Ahead of his retrospective at Getty Images Gallery, we catch up with music photographer Michael Putland to talk touring with the Rolling Stones and other highlights from his 70s heyday
Hanging out with a laid-back and loved-up John and Yoko on the Imagine shoot; standing inches away from Mick Jagger as he enthralled an audience of thousands; capturing the instant that Pete Townsend launched his electric guitar six-feet into the air or the time Jerry Hall joined Brian Ferry for an impromptu duet on stage. These are moments that mere mortals dream of, the witnessing of one alone enough to fuel a lifetime's worth of bragging to friends. But for music photographer Michael Putland, who once stated that he never had a day off during the 70s, such occasions formed the fabric of his day-to-day existence.
"My talent isn't technical, if anything it’s capturing the real person" – Michael Putland
Putland can give you the lowdown on any famous musician of the 70s and 80s, casually noting, without a hint of self-importance, that "nobody has ever been as rude or as nice to [him] as Pete Townsend"; that Spike Milligan was the only person he'd seen crack the rather distant Van Morrison, reducing him to tears of laughter on a shoot; how Madonna was "a girl who really knew what she wanted" right from the start and how Elton John is a "thoughtful, kind guy" who remembered him ten years after they first met.
Putland's rise to success is in itself remarkable. Opting for a job as a photographer's assistant over formal study, he had his own studio by 19 and eventually secured a role with music magazine Disc & Music Echo. His first assignment was to shoot Mick Jagger, and as an avid Stones fan he couldn't believe his luck. His picture made the front cover, and from then on there was no looking back. In 1973, he was asked to accompany the Stones on their tour – probably the defining moment of his career.
Now, 50 years on, an extensive array of Putland's captivating and candid shots are set to go on display at Getty Images Gallery, a well-deserved celebration of an illustrious career. Here we take a trip down memory lane with the photographer – who since the 80s, and the bureaucratisation of pop culture, now focuses mainly on the worlds of jazz and opera – to find out more about his rock'n'roll heyday, his early encounter with Keith Richards and his favourite photograph.
On his beginnings... "I started in my parents’ bathroom. It used to really annoy my father because he could never get in there – I'd be washing prints in the bath and then heating the chemicals in the sink. My grandmother gave me my first camera. It was my grandfather’s, a box Brownie – one of those ones that you used to look through from the top. It didn’t even have a label; just had a little thing that went click."
On his favourite picture... "It's hard to pick a favourite but my most successful print from a sale point of view, and one I think is kind of sweet, is the one of Bob Marley, Mick Jagger and Peter Tosh. It was after a concert they played in a small theatre in New York, in an actor’s dressing room. And in that room were Bob and Peter and Paul and Linda McCartney and all of the Stones. It was a tiny space and I was just given free reign – incredible really. It’s a lovely set of pictures; they were such great years."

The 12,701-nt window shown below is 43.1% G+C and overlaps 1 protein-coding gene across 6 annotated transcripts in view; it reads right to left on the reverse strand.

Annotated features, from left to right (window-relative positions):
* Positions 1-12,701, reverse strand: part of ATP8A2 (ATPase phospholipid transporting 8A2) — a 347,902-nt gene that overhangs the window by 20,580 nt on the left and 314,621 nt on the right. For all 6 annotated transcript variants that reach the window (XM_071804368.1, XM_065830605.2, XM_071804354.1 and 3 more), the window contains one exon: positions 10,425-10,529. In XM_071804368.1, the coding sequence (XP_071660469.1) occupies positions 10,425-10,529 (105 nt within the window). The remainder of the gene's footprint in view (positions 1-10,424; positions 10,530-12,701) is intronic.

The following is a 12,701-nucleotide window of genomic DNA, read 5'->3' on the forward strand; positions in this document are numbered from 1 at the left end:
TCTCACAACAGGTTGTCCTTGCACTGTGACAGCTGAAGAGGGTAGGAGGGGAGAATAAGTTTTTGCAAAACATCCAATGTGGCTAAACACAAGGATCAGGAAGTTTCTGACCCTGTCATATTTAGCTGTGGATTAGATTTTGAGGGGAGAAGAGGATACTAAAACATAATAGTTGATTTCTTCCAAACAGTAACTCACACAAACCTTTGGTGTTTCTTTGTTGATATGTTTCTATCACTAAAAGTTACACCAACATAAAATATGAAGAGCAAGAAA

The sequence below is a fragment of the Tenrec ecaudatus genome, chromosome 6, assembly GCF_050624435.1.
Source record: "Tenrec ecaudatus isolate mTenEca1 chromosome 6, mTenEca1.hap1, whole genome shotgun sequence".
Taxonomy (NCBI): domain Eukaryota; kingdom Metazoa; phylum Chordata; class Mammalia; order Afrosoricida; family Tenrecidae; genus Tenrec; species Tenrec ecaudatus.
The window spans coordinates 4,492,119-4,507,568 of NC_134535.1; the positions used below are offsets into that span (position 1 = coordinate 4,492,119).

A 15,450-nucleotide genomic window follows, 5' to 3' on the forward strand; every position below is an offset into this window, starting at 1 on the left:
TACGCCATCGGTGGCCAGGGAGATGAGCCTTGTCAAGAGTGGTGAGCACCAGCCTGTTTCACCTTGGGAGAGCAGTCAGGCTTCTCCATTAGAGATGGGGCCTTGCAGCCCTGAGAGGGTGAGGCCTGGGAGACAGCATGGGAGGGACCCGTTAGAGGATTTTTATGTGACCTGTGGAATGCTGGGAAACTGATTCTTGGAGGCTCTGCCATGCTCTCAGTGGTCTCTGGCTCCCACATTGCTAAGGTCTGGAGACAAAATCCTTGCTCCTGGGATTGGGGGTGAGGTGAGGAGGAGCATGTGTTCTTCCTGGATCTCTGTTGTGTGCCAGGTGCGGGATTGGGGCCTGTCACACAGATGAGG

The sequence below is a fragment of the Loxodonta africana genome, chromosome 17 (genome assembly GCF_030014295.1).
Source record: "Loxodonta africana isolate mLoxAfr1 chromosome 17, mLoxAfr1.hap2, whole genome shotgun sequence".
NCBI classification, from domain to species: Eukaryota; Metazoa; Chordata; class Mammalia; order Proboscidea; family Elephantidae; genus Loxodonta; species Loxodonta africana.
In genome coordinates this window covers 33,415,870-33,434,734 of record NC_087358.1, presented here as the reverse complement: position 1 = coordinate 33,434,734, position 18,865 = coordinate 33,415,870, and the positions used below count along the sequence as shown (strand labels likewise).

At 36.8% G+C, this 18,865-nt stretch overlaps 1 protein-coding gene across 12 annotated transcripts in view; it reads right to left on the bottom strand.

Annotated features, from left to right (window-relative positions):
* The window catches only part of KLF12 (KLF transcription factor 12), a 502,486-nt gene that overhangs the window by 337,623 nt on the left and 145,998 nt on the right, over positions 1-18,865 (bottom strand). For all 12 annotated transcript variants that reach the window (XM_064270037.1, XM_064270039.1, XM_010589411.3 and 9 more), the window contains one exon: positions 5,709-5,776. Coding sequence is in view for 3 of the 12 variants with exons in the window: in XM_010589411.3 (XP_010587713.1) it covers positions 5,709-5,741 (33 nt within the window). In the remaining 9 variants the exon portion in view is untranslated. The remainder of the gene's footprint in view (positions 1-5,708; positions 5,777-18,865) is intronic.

On his skill... "My style was always more photojournalistic – I didn’t want to do glossy. There are people that do take very beautiful, glossy pictures but my talent isn't technical, if anything it’s capturing the real person. You know when people are a pain in the rear, it comes through in their eyes, and I can’t stop it. I can’t make them look beautiful; the most lovely person in the world externally, but I just can’t do it."
On the early Stones… "When I was about sixteen, the Rolling Stones used to play London clubs near where I lived, and me and my friends just adored them. Once they were playing the British Legion in South Harrow to 300 people and I was going to meet my friends in there but it was full – a lot of screaming girls, it was all just beginning to start. So I started driving home and I saw this guy with a guitar and I’m sure it's Keith, absolutely sure. And I was so shocked, he stopped and said, “Do you know the way to British Legion?” And I said, “Yes, I can take you there.” Thinking, “You’ll get me in!” So I drove him a couple of miles back up the road and he got out and he just said, “Yeah, thanks,” and I went home again."
On shooting live gigs... "When you were shooting a concert the light was very poor sometimes and technically it was quite hard – you had to push the film and increase it's ability to find the light. Now with digital it's so easy, I can do it on my iPhone, but then it was tough, especially if you were taking it seriously and wanted to get really great stuff. But it was worth it. Very often the encore was terrific. Look at the Stones' Jumping Jack Flash – Mick used to throw a bucket of water over himself and then throw rose petals. It was visually fabulous. Why would you want to miss that?"
On his favourite anecdote... "I went to photograph Stephen Stills of Crosby, Stills and Nash in the 70s. He was a great solo artist and one of my big favourites around that time. I went to his house with a journalist and he said, “Would you like to hear the new album?” We said we'd love to, so he took us into the recording studio in his house and we sat down on the middle of the studio floor. I thought he was just going to play it to us on tape but then he and his band all plugged in their instruments and played it for us live, in quadrophonic sound! It was gorgeous."
Michael Putland: A Life in Music 50 Years on the Road opens at Getty Images Gallery on October 22 and runs until November 22.